Music

News of the classical, jazz, and XPoNential worlds

Amateur Musicians Go Pro With The Baltimore Symphony

5 hours ago

What would it sound like if you put a bunch of amateur musicians onstage with a professional orchestra and told them to play? Probably a bit like a rehearsal at Meyerhoff Symphony Hall in Baltimore last month.

There was a voice during the civil rights movement of the 1960s that soothed and inspired those who marched on Southern streets and tried to sit at segregated lunch counters.

Fannie Lou Hamer was a Mississippi sharecropper's daughter who grew up to become an activist and a musician. She registered black voters, stood up to bigotry, and was beaten by the police for her heroism. In 1983, Worth Long of the Smithsonian Institution put together a cassette recording of Hamer's music and recollections. That collection has just been reissued.

Tune in for the next All This Jazz, airing on Saturday the 18th at 9pm here on Public Radio 89.5 / KWGS-FM...and online via "Listen Live" stream at PublicRadioTulsa.org.

Our recently-expanded program now delivers three hours of modern jazz -- across a range of styles -- each and every Saturday night, from 9 till midnight. (We also offer a 7pm re-airing of ATJ on Sunday evenings, on Jazz 89.5-2, which is Public Radio Tulsa's all-jazz HD Radio channel.)

Seventy years ago, shortly after defeating Nazi Germany, three victorious leaders met in Potsdam, just outside Berlin. President Harry Truman was there with British and Soviet leaders Winston Churchill and Joseph Stalin. Stuart Canin was also there — he was a 19-year-old GI from New York City who played the violin.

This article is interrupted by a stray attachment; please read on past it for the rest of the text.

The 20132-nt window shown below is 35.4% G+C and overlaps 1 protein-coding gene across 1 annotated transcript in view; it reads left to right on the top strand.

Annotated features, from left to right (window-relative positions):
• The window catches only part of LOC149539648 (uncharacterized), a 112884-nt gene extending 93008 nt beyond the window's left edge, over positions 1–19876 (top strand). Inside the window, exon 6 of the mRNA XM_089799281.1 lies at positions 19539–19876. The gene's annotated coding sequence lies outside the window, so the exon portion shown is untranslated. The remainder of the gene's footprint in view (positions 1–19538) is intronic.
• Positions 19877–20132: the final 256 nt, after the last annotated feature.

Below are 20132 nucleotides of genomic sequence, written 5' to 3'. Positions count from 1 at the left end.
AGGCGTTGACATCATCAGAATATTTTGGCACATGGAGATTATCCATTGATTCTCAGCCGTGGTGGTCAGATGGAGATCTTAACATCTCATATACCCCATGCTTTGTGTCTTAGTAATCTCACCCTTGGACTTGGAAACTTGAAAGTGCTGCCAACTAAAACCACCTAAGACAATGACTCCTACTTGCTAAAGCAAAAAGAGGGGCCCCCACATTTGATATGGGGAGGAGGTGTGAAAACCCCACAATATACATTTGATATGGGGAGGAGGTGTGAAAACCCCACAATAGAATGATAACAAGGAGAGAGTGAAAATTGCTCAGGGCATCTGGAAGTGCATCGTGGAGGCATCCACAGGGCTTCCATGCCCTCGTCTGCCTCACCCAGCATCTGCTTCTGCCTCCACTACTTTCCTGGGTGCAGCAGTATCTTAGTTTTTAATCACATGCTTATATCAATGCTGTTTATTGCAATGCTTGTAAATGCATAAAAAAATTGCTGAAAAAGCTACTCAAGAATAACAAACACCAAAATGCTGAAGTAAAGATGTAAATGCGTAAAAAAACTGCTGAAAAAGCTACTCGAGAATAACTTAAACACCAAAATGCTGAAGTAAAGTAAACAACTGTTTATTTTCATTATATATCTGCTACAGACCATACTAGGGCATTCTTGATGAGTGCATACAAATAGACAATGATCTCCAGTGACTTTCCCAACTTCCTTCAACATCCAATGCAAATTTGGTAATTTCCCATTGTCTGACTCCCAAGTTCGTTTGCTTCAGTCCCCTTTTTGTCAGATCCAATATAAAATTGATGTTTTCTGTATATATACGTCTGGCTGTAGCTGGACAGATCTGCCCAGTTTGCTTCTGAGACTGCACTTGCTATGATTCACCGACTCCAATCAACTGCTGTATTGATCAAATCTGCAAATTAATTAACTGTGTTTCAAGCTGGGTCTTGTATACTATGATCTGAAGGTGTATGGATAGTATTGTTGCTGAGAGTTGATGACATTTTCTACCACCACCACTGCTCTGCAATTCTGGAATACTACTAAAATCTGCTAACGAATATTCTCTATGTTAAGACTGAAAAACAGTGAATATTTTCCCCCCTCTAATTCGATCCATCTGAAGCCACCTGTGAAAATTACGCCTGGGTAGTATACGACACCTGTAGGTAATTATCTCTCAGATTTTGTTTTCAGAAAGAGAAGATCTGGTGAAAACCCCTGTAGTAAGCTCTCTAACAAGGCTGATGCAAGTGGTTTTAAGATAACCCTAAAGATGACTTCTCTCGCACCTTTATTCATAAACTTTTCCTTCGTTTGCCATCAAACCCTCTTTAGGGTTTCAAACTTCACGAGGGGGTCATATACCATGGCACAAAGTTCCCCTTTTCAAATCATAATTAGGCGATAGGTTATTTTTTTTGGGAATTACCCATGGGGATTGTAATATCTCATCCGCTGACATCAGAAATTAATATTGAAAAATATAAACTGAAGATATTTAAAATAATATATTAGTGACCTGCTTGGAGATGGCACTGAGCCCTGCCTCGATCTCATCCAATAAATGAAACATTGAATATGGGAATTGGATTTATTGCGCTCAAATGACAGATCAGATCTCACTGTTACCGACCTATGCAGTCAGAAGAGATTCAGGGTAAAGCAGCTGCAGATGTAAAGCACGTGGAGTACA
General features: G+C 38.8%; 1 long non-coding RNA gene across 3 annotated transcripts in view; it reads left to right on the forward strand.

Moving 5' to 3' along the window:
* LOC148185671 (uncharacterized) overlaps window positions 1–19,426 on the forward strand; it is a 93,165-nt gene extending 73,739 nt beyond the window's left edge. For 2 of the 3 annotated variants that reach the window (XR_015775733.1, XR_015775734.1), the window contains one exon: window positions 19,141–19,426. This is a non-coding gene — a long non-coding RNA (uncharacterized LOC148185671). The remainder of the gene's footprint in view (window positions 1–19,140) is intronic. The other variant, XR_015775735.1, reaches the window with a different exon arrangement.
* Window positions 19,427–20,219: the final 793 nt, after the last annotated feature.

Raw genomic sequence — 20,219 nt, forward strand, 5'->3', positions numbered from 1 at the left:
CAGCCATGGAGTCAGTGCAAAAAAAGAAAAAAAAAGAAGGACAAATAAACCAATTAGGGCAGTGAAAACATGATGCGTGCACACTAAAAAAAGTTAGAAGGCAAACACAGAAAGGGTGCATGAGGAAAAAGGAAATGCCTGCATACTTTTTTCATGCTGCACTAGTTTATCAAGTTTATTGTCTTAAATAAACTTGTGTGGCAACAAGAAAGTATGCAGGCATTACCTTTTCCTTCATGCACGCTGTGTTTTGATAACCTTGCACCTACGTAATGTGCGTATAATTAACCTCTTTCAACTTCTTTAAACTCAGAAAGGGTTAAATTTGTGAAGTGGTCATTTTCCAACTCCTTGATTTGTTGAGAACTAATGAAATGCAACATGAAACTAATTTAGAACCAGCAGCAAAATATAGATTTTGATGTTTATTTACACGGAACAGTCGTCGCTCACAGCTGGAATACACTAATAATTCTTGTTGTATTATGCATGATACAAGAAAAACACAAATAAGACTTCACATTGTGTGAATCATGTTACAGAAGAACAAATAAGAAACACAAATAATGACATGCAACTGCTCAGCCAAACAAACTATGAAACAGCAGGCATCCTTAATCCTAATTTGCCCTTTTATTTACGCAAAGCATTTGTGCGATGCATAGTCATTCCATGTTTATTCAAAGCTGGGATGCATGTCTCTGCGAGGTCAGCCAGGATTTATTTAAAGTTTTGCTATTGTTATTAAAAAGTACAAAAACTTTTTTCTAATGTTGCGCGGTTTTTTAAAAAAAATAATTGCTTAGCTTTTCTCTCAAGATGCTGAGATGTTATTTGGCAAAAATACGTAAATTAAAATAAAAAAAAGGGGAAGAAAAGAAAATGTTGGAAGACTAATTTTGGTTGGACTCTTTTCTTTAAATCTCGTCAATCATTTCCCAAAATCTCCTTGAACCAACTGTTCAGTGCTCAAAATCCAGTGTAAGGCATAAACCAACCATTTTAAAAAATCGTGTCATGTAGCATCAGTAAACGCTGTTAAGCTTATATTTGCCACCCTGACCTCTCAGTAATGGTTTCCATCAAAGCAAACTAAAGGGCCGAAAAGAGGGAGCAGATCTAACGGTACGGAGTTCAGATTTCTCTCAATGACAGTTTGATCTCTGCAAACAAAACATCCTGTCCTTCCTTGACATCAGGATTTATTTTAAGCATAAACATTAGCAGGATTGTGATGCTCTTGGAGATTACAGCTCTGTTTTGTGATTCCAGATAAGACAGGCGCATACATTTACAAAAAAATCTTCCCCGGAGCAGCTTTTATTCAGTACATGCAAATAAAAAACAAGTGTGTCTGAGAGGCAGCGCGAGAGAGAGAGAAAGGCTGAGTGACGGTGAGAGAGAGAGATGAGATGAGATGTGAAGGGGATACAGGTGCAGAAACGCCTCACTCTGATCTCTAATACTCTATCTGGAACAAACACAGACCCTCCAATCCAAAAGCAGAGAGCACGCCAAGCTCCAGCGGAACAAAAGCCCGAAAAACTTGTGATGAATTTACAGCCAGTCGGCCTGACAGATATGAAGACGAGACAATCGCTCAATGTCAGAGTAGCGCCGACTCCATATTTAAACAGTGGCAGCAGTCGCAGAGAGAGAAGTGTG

Rio Clemente On Piano Jazz

Jul 17, 2015

Rio Clemente was born Rosario Clemente in Morristown, N.J. Known as the "Bishop of Jazz," he was educated at the Juilliard School of Music. His training in classical music paved the way for his vibrant career in jazz, playing with the likes of Bucky Pizzarelli, Clark Terry, Milt Jackson and Bobby Hackett, with whom he toured.

For World Cafe's latest Latin Roots segment, Ernesto Lechner from The Latin Alternative is here to discuss progressive salsa. This 1970s music was influenced by the burgeoning prog-rock movement in the U.K. and the U.S., and, as Lechner puts it, there was a conscious effort to be as experimental as possible. He'll play a couple of examples (and include a Spotify playlist) on this page.

First Listen: Omar Souleyman, 'Bahdeni Nami'

Jul 15, 2015

There may be no more unlikely act in indie/electronic music than a sunglasses-and-keffiyeh-wearing wedding singer with a chain smoker's gruff voice. But Omar Souleyman is no ordinary musical act; if anything, he's one of the most resilient performers you'll see on the summer festival circuit, whether it's at FYF Fest, Big Ears Festival or Bonnaroo. Not that Souleyman's music is inherently strange itself.

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Iceland might be small and isolated but the country's music scene is substantial, resonating far beyond the island nation. One Icelandic group that thrives on both new and old classical music is Nordic Affect. Formed in 2005, the quartet of women is equally at home playing 17th century dance music and newly commissioned works like Clockworking, the title track from its forthcoming album.

L.A. native Kamasi Washington has one of the most critically acclaimed albums of the year with his three-volume set The Epic, released on Flying Lotus' Brainfeeder label. At KCRW's studio, Washington recently brought in a stripped-down version of his band, many of whose members he grew up with here in town.

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